JavaScript: The Good Parts
Author: Douglas Crockford
Publisher: Yahoo Press, 2008
Pages: 176
ISBN: 978-0596517748
Aimed at: Javascript developers doing more than scripts
Rating: 4.5
Pros: A fresh and insightful account
Cons: There's lots more to say
Reviewed by: Ian Elliot

Published in 2008, which is a long time ago for a book on any computer topic this book is still essential reading.

Author: Douglas Crockford
Publisher: Yahoo Press, 2008
Pages: 176
ISBN: 978-0596517748
Aimed at: Javascript developers doing more than scripts
Rating: 4.5
Pros: A fresh and insightful account of high-level Javascript
Cons: There's lots more to say
Reviewed by: Ian Elliot

If you think that this book is getting a little long in the tooth - think again. It may only be 176 pages long and it may have been published in 2008, which is a long time ago for a book on any computer topic but it is still essential reading.

 

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The author, Douglas Crockford has been writing about aspects of Javascript for a while and this book is his distilled wisdom. The book has also given rise to some follow on titles with "The good parts" as a subtitle. Don't be fooled. You have to evaluate each one on its merits because the idea of a book on "the good parts" is really only a natural for a langauge like Javascript and with an author who knows the deeper ideas locked up in a topic.

In this case you can rest assured that it is a classic. This is not a book for the Javascript beginner - it's an eye opener for Javascript programmers who think that the language is obvious or not very sophisticated. Javascript is in fact revealed to be a dynamic language with a unique approach to many conventional things such as objects and functions.

The book has ten short chapters:

  • Syntax
  • Objects
  • Functions
  • Inheritance
  • Arrays
  • Regular expressions
  • Methods
  • Style
  • Beautiful features

and each one is worth reading.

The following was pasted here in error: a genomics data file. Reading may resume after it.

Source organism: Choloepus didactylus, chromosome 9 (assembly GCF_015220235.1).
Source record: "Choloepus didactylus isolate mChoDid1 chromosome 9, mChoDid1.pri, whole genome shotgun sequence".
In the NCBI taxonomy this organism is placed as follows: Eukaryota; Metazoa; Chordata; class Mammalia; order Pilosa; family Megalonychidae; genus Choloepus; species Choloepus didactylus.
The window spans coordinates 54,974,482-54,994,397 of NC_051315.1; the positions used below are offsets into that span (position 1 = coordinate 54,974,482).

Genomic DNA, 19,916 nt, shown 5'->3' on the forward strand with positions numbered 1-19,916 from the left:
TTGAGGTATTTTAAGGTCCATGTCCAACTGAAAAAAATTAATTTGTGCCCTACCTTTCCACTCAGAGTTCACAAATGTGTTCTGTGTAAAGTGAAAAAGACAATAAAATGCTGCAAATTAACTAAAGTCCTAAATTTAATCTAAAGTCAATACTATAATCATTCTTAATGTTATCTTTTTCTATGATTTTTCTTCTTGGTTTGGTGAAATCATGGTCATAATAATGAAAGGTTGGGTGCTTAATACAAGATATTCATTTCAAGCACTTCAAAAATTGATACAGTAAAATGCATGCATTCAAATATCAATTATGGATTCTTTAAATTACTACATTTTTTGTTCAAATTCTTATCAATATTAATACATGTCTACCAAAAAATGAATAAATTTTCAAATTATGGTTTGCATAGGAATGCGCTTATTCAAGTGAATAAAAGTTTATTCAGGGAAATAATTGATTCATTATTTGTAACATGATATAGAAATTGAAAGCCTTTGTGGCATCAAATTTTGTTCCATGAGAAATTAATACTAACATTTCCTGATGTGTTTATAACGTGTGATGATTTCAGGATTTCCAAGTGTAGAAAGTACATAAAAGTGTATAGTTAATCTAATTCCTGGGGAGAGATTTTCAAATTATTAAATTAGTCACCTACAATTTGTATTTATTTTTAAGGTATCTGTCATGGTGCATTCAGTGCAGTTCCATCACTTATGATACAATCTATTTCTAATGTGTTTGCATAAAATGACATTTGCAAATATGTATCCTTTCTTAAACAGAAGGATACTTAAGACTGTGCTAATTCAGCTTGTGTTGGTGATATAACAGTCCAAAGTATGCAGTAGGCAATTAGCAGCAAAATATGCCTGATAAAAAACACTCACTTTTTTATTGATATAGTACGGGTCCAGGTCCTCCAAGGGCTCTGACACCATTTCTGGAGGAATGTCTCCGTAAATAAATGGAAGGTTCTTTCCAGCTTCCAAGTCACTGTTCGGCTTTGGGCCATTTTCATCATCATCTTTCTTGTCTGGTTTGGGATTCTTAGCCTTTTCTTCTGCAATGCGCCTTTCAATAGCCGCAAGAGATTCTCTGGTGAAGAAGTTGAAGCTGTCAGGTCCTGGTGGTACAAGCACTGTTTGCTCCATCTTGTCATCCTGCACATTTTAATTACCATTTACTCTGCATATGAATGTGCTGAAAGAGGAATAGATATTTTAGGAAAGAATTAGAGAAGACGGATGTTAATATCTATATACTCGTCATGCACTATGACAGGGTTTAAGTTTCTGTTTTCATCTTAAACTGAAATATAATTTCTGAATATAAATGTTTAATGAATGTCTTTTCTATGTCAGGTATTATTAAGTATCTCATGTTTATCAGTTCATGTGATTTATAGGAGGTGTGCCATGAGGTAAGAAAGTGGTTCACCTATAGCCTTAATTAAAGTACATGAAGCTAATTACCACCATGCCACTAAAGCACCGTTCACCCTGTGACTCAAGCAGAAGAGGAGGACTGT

The key idea explained in the book is Javascript's approach to objects which is quite different to other languages. If you are writing Javascript as if it really was just a scripting language then you probably won't be using its object-oriented features and you won't need this book. If you see Javascript as playing a key role in your web app then this book shows you how to use it in sophisticated ways that will make your app better in all ways.

You won't get anything much from the book if you are simply interested in getting a few web page scripts to work correctly across browsers. This is about Javascript as an application building language on a par with C# or full Java. From the point of view of someone just trying to make a script work this appears to be academic nonsense. It isn't.

About the only problem with the book is that occasionally it fails to explain the principle well enough in isolation. You have to read the example, try and understand it and then re-read the explanation to see what it means. It also doesn't cover lots of practical aspects of using Javascript - compression, efficiency in general, Ajax, the DOM and so on and there are few hints-and-tips level topics. In fact there are lots and lots of topics not covered by such a slim volume - think of this as the high-level theory of Javascript.

The book also highlights the lack of a really good and complete account of the language that treats it logically and in its own style rather than trying to make it look like classical object-oriented languages. This books contains some of the material that is needed but it runs out of steam far too soon.

This is one of the books you have to read if you hope to be a Javascript expert.

Highly recommended.

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Start Here! Learn the Kinect API

Author: Rob Miles
Publisher: Microsoft Press
Pages: 250
ISBN: 978-0735663961
Audience: Newcomers to Kinect who already program in C#
Rating: 4.5
Reviewer: Harry Fairhead

A simple book on the Kinect API. Can it help anyone get started?



Creating Apps in Kivy

Author: Dusty Phillips
Publisher: O’Reilly
Pages: 132
ISBN: 978-1491946671
Audience: Intermediate
Rating: 4
Reviwed by Mike Driscoll

What is Kivy? Does this book help you?


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Last Updated ( Wednesday, 11 August 2010 )
 
 

   
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